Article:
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This is discussion archived from a time before the current discussion method was installed.

Ununnilium: On a tangent, haven't there been people discovered who have been walking around all their lives without the vast majority of their brain? (Insert politician joke here.) I seem to remember a news story on a young girl not long ago...

Kendra Kirai: It is true that the human brain is incredibly redundant, and I think I've heard similar stories to the ones you're talking about..People who were born missing like half of their right frontal lobe or something, yet they're perfectly functional human beings...but like you, I can't place any articles or anything about it.

Red Shoe: My understanding is that it's less that it's redundant, and more that it's plastic. If part of the brain is missing, other bits can rewire themselves to make up for it. The amount they can compensate for decreases with age.

Scarab: I once encountered a story where a man had a piece of metal piping blown clean through the front of his head - yet survived. He did, however, experience a substantial personality change from calm and kind to agressive and rude. The Horrible Science books are a wonderful thing.

Pepinson: On a related note, the physical counterpart to this myth is in fact true—people would be a lot stronger if they used the full strength of their muscles, but we don't exert ourselves that much because it's insanely painful. Come to think of it, this sort of explains Superpowered Robot Meter Maids, too—they're usually built from materials stronger than human bone and sinew, and their inability to feel pain allows them to use all the strength inherent in their construction. Of course, the whole reason living creatures don't do this is because it places incredible strain on the mechanism, usually leading to catastrophic damage—and while a stripped gear can simply be replaced, human tendons are a helluva lot more trouble.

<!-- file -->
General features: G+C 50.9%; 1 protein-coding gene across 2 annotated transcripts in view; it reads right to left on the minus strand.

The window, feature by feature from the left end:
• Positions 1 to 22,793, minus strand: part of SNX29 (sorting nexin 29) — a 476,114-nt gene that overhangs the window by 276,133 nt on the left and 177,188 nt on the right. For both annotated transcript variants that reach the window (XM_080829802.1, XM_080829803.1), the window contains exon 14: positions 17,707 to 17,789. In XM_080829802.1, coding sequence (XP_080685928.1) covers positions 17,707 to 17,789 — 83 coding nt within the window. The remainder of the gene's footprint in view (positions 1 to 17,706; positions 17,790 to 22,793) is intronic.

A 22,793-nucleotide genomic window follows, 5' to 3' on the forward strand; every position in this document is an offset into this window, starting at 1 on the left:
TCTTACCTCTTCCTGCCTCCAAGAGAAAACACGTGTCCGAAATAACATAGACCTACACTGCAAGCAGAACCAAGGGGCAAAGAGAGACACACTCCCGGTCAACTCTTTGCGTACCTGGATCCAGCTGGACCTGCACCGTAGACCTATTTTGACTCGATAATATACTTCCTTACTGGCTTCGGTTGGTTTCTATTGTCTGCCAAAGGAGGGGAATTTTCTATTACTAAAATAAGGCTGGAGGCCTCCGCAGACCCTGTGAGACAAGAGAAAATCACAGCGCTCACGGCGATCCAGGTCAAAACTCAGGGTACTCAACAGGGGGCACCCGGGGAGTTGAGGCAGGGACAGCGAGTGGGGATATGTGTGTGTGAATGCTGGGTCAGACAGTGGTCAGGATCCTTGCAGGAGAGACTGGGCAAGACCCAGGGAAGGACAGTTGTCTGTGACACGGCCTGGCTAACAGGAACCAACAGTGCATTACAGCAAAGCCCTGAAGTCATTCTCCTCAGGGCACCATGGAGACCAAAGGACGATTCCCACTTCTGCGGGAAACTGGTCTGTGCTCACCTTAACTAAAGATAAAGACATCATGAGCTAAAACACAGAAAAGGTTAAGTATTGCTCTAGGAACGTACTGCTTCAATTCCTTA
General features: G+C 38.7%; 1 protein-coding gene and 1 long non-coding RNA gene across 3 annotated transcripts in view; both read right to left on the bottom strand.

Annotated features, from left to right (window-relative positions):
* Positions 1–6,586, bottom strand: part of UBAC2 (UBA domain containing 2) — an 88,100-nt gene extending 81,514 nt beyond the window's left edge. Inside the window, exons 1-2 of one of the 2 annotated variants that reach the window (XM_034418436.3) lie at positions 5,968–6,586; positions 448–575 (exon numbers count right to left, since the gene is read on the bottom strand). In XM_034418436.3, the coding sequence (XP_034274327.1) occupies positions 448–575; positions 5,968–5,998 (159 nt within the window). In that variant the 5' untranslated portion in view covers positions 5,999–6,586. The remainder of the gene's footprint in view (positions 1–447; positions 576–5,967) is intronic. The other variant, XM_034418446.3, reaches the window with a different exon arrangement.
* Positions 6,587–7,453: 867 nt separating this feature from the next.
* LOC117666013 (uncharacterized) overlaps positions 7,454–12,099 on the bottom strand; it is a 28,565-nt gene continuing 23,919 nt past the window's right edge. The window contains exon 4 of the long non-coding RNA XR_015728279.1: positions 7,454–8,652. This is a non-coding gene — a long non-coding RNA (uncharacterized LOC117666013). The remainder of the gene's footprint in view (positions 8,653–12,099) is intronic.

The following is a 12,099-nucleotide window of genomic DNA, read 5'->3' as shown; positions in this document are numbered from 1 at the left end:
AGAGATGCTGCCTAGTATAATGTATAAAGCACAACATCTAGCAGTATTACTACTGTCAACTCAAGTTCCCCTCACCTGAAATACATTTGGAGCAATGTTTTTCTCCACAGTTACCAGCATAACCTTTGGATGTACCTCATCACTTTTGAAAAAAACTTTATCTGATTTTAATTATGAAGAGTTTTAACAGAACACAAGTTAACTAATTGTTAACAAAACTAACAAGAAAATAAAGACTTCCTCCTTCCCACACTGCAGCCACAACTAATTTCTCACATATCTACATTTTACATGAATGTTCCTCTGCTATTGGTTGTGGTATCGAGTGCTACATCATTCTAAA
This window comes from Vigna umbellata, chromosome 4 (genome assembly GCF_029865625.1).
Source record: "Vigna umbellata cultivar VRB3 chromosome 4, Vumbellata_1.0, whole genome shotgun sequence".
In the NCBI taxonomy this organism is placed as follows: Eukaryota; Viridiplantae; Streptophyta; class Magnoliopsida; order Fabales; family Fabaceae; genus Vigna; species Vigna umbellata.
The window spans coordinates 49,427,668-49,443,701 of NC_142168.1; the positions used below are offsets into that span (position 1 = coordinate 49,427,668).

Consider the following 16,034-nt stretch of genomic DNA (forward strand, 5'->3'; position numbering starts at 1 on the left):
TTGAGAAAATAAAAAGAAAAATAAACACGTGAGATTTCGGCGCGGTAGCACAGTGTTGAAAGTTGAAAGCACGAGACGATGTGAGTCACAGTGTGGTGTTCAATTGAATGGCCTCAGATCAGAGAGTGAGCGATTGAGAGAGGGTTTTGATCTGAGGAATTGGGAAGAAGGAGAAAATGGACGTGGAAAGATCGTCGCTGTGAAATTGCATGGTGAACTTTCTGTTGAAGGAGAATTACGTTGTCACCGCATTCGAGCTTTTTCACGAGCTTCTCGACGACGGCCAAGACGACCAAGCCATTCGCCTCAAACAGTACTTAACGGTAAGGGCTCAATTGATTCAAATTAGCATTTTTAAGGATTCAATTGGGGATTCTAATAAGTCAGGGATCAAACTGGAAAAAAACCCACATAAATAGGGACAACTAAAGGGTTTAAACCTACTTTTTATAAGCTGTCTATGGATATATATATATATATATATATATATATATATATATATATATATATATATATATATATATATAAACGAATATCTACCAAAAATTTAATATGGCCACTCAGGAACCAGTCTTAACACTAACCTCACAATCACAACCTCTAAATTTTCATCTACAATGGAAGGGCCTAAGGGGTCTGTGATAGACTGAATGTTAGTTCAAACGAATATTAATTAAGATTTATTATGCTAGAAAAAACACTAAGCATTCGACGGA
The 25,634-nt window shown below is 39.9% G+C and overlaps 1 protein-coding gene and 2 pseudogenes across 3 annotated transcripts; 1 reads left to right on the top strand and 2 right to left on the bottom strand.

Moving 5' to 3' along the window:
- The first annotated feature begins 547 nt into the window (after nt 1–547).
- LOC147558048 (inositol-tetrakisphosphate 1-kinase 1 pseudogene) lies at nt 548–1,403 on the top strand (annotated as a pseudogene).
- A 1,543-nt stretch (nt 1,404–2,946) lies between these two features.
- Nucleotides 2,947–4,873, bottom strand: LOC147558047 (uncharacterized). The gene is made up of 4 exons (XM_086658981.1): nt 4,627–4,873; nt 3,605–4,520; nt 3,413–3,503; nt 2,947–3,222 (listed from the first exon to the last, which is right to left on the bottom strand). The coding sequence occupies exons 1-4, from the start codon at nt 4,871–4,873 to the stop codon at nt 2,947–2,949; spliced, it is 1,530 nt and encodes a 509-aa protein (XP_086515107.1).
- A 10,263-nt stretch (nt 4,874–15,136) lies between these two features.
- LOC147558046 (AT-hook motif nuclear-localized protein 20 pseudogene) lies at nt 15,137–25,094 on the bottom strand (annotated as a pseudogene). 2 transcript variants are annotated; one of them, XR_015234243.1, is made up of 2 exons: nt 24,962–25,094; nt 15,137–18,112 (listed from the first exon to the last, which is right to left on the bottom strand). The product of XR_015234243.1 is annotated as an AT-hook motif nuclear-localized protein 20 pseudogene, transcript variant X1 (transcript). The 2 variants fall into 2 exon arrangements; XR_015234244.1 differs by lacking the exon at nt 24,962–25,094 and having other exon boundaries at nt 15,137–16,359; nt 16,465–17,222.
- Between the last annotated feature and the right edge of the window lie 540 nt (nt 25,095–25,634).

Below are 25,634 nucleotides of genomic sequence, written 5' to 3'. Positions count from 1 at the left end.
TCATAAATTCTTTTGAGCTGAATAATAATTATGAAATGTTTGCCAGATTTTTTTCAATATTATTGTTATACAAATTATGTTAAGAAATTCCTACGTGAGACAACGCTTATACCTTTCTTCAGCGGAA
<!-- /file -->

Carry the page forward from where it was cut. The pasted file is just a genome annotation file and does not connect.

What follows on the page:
Red Shoe: Yet another part of the puzzle is that the old addage that "90% of the effort is spent doing the last 10% of the work" is also true. The afformentioned people who are missing some bit of their brain aren't functioning normally, it's just that they're functioning close-enough-to-normally that they can get by in the world without serious incident. The classic example is one of the effects of losing part of the connection between the hemispheres: a person who has lost this connectivity, due to injury or surgery (It's a treatment for severe epilepsy) will function normally most of the time, but if they close their eyes and hold a familiar object in one hand, they'll be able to describe it but not identify what it is, and in the other, they'll be able to tell you what it is, but not decribe its tactile properties. An injury that only costs you the ability to do long division is occasionally inconvenient, but not something you can't work around.

Your Obedient Serpent offers http://www.sciencedaily.com/releases/2003/10/031015030730.htm

Ununnilium: Wow, yes.

Kilyle: My dad has always wondered why animals (such as gorillas or large cats) have stronger muscles than humans on a unit-for-unit basis. I mean, basically, why would a cat whose physical muscles equalled a human's by size/weight be stronger than that human? One of my arguments has been that perhaps they actually put more thought into it, that is, they're not putting brain energy into all the things humans think about, and therefore more of their brains are processing the control of their muscles. Any info in this topic, anyone? I would love to read a source.